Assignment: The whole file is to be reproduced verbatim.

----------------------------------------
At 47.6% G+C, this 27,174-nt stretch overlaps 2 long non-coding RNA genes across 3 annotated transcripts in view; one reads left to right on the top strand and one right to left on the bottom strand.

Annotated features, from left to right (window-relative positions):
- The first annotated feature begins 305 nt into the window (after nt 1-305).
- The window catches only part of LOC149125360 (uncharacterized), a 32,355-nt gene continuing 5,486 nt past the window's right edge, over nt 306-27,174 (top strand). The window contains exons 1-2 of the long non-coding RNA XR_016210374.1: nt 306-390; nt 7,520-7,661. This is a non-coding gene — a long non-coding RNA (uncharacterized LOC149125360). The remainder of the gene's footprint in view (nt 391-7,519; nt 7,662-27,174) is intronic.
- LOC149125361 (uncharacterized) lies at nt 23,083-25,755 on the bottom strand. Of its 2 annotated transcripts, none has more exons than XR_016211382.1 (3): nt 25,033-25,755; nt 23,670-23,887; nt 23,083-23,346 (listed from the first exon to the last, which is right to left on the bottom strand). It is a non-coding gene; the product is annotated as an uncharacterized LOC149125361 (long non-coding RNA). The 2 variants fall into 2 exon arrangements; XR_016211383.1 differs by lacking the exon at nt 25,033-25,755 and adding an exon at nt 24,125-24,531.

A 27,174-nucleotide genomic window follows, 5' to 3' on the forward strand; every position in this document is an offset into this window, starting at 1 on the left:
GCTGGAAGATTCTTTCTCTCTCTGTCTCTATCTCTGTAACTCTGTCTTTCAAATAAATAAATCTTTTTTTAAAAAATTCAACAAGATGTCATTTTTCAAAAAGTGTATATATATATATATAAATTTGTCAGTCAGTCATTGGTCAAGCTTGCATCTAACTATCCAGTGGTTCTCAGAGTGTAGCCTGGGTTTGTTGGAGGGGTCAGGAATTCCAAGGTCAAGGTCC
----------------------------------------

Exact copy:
At 47.6% G+C, this 27,174-nt stretch overlaps 2 long non-coding RNA genes across 3 annotated transcripts in view; one reads left to right on the top strand and one right to left on the bottom strand.

Annotated features, from left to right (window-relative positions):
- The first annotated feature begins 305 nt into the window (after nt 1-305).
- The window catches only part of LOC149125360 (uncharacterized), a 32,355-nt gene continuing 5,486 nt past the window's right edge, over nt 306-27,174 (top strand). The window contains exons 1-2 of the long non-coding RNA XR_016210374.1: nt 306-390; nt 7,520-7,661. This is a non-coding gene — a long non-coding RNA (uncharacterized LOC149125360). The remainder of the gene's footprint in view (nt 391-7,519; nt 7,662-27,174) is intronic.
- LOC149125361 (uncharacterized) lies at nt 23,083-25,755 on the bottom strand. Of its 2 annotated transcripts, none has more exons than XR_016211382.1 (3): nt 25,033-25,755; nt 23,670-23,887; nt 23,083-23,346 (listed from the first exon to the last, which is right to left on the bottom strand). It is a non-coding gene; the product is annotated as an uncharacterized LOC149125361 (long non-coding RNA). The 2 variants fall into 2 exon arrangements; XR_016211383.1 differs by lacking the exon at nt 25,033-25,755 and adding an exon at nt 24,125-24,531.

A 27,174-nucleotide genomic window follows, 5' to 3' on the forward strand; every position in this document is an offset into this window, starting at 1 on the left:
GCTGGAAGATTCTTTCTCTCTCTGTCTCTATCTCTGTAACTCTGTCTTTCAAATAAATAAATCTTTTTTTAAAAAATTCAACAAGATGTCATTTTTCAAAAAGTGTATATATATATATATAAATTTGTCAGTCAGTCATTGGTCAAGCTTGCATCTAACTATCCAGTGGTTCTCAGAGTGTAGCCTGGGTTTGTTGGAGGGGTCAGGAATTCCAAGGTCAAGGTCC